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CONSCIOUS, POWERFUL, ECONOMIC EFFECT: SRI LANKA'S SARVODAYA
Development efforts over the last two and a half decades have demonstrated that, however clever or generous the schemes, the local populace will not use or profit from them unless it is internally motivated to do so. To enlist popular participation and commitment, development programmes require a value- base that is meaningful to the people, relevant to their perceived needs, and affirmative of their inherent strengths. And where are such values to be found? They are present in indigenous religious traditions, which over centuries have shaped the people's perception of reality and their notions of what is good and true. Principles for the improvement of their present lives can be culled from these traditions, and re-articulated in ways that mobilize people to take responsibility for social change.
Joanna Macy, Dharma and Development (1)
INTRODUCTION TO SARVODAYA
HUMAN CYCLE TO AWAKENING OF ALL
We have now journeyed, culturally and spiritually from an "Eastern" perspective, from our Indian-Asian grounding in the human cycle, through our integral emergence through spiral dynamic, onto an Eastern European navigation, via threefolding – cultural, political and economic.
Whereas the human cycle is grounded in Asian, Indian soils, the equally developmental approach to spiral dynamics, now spanning culture and spirituality as well as science and technology, politics and economics, emerged in America, albeit influenced by Eastern philosophy, and the threefold commonwealth that originated in Eastern Europe.
We now turn once again to Asia, to the Sarvodayan effect, that is the awakening of all. The founder of Sarvodaya, 50 years ago, was schoolteacher A.T. Ariyaratne (2). Today Sarvodaya operates in some 38,000 villages across Sri Lanka. We start by reviewing Sarvodaya's philosophy in the light of Sri Lanka's natural and cultural, social and political evolution.
Figure 10.1 Integral Eastern Polity
THE SARVODAYA PHILOSOPHY
Sri Lanka, like many other newly independent nations at the time, for A.T. Ariyaratne, was a victim of Western colonialism for over four centuries. Except for a negligible fraction of the native population who learned the colonizer's language, embraced the latter's religion, and adopted an alien culture, the vast majority of the people in these countries were languishing in poverty, ignorance, disease and squalor.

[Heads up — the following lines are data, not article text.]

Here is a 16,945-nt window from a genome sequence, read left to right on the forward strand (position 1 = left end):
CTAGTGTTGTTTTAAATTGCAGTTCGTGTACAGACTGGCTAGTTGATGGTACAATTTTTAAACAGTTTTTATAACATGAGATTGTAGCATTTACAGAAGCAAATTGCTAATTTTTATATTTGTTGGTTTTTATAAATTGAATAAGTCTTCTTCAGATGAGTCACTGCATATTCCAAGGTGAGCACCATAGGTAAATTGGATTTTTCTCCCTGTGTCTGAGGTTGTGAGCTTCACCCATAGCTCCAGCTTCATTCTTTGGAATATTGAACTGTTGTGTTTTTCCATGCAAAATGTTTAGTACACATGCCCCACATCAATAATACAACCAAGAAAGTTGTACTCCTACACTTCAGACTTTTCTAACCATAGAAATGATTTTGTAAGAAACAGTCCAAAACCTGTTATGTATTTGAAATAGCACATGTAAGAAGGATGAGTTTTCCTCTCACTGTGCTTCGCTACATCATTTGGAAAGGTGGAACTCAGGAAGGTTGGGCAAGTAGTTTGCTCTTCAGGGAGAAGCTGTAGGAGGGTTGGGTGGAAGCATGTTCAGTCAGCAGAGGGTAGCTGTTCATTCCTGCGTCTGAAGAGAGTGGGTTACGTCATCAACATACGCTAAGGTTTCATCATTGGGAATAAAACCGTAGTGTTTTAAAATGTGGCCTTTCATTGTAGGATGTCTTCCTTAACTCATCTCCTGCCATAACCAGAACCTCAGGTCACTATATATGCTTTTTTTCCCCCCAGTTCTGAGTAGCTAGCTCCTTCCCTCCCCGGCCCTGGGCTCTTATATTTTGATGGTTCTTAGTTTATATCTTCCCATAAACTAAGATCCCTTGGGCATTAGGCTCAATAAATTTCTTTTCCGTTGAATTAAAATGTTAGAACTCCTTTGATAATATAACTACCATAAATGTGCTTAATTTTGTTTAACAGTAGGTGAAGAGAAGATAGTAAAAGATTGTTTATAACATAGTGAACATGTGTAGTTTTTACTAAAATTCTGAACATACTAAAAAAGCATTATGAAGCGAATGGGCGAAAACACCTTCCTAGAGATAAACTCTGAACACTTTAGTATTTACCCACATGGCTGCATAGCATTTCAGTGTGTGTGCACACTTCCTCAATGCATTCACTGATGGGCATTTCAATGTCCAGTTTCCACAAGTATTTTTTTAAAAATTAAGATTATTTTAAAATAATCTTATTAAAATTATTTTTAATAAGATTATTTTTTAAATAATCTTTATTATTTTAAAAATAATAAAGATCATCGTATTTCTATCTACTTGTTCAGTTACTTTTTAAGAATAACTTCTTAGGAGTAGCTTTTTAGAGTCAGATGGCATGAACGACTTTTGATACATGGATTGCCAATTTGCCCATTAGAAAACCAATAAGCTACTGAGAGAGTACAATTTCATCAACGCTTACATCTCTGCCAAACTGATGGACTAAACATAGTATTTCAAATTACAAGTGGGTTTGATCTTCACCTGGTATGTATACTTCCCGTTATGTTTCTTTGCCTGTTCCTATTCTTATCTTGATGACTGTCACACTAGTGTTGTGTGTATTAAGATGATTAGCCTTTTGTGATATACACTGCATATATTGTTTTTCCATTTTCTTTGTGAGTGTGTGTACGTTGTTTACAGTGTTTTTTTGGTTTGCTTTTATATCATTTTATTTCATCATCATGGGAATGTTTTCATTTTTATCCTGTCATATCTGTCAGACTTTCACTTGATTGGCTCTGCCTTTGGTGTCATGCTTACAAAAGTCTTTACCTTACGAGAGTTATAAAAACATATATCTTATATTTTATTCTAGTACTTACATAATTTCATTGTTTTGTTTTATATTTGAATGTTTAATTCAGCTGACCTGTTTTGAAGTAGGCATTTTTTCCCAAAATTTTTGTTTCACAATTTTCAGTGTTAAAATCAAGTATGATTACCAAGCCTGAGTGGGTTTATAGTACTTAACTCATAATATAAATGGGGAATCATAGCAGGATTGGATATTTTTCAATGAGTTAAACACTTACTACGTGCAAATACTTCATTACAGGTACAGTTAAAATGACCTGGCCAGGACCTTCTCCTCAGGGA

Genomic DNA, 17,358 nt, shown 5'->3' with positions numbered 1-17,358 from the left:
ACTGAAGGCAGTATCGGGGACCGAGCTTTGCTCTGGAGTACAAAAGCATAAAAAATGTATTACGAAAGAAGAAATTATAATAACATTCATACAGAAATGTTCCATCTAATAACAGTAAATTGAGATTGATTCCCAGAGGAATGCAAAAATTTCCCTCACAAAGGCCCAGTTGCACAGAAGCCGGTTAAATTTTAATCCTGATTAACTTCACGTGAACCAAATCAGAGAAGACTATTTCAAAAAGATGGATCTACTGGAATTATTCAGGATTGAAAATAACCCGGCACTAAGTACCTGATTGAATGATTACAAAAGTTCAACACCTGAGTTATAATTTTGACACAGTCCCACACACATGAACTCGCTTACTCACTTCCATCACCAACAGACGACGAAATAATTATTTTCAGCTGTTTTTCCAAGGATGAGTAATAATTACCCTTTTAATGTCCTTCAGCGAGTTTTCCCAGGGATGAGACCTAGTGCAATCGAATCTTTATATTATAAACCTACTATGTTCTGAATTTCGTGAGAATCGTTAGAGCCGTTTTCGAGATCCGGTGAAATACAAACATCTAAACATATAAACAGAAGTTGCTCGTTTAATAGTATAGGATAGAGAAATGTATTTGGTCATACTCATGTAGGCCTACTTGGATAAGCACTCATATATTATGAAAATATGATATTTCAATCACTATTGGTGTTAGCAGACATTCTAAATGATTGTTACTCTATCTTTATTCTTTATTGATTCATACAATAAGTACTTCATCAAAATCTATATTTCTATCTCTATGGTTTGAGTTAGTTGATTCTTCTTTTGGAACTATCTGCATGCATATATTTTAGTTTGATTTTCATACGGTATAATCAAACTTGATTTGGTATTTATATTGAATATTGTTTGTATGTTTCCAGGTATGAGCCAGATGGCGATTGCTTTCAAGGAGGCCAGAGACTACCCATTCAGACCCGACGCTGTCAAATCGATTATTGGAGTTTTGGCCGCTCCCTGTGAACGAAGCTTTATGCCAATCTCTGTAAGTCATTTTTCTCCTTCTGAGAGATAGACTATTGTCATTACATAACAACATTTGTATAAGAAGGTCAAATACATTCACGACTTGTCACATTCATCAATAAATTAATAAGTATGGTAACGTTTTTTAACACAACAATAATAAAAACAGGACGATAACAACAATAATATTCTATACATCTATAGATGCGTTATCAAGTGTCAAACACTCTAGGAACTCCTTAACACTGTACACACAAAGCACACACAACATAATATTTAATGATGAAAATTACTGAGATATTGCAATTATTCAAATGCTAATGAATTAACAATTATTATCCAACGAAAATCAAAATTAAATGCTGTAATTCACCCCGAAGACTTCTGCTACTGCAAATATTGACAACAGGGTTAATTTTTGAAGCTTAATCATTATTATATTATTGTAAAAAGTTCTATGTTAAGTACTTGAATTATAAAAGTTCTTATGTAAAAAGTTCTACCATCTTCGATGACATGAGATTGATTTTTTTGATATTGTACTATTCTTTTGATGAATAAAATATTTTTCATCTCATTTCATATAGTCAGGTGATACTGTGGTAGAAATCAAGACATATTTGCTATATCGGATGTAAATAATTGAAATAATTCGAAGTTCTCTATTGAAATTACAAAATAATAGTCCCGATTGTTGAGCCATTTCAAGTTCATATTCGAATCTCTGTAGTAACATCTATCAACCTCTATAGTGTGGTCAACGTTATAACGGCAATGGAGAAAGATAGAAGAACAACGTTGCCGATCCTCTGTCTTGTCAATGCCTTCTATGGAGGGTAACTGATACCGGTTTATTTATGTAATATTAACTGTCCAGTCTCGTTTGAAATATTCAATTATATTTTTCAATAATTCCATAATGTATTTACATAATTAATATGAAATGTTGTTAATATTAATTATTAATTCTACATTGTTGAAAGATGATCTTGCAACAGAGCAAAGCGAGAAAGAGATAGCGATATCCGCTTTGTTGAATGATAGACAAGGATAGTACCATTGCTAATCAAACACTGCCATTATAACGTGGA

During the period of industrialization in Europe and the subsequent commercial expansion toward the East, production of wealth was a material and mechanical affair, from which spiritual and humanistic considerations were totally absent, and was the sole economic philosophy that interested the Western capitalists. Ariyaratne came to the conclusion in the middle of the last century that his country could not go on that way. The dilemma he faced was how to harmonize economic theory with Sri Lanka's age-old spiritual wealth, its culture, if you like, and its consciousness.
The Sarvodaya philosophy – the "awakening of all" – that he evolved (3), then, was syncretic in ideology and a universal concept, indeed interweaving Marx, Rousseau, Ashoka, and most specifically Buddha's teachings. According to Lord Buddha, man's suffering is due to his ignorance of the true nature of things. The three particular Buddhist principles to be realized are:
• principle of Change: all phenomena are in a state of constant change;
• principle of Suffering: one who fails to understand such, "grasps" at things;
• principle of Egolessness: the deceptive notion of "I" is at the roots of anger, hatred and greed.
Long before the socialist economic theories were formulated in the West as a reaction to extreme capitalist exploitation, people practised a socialist way of life based on
Buddhist philosophy. The concept of "dana", or sharing, was purely based on the notion that overcoming "craving" is the sole means to happiness, and "shrama" (4), as we shall see, is the notion of "work". In fact such indigenous philosophies have been all too often ignored by the colonial powers.
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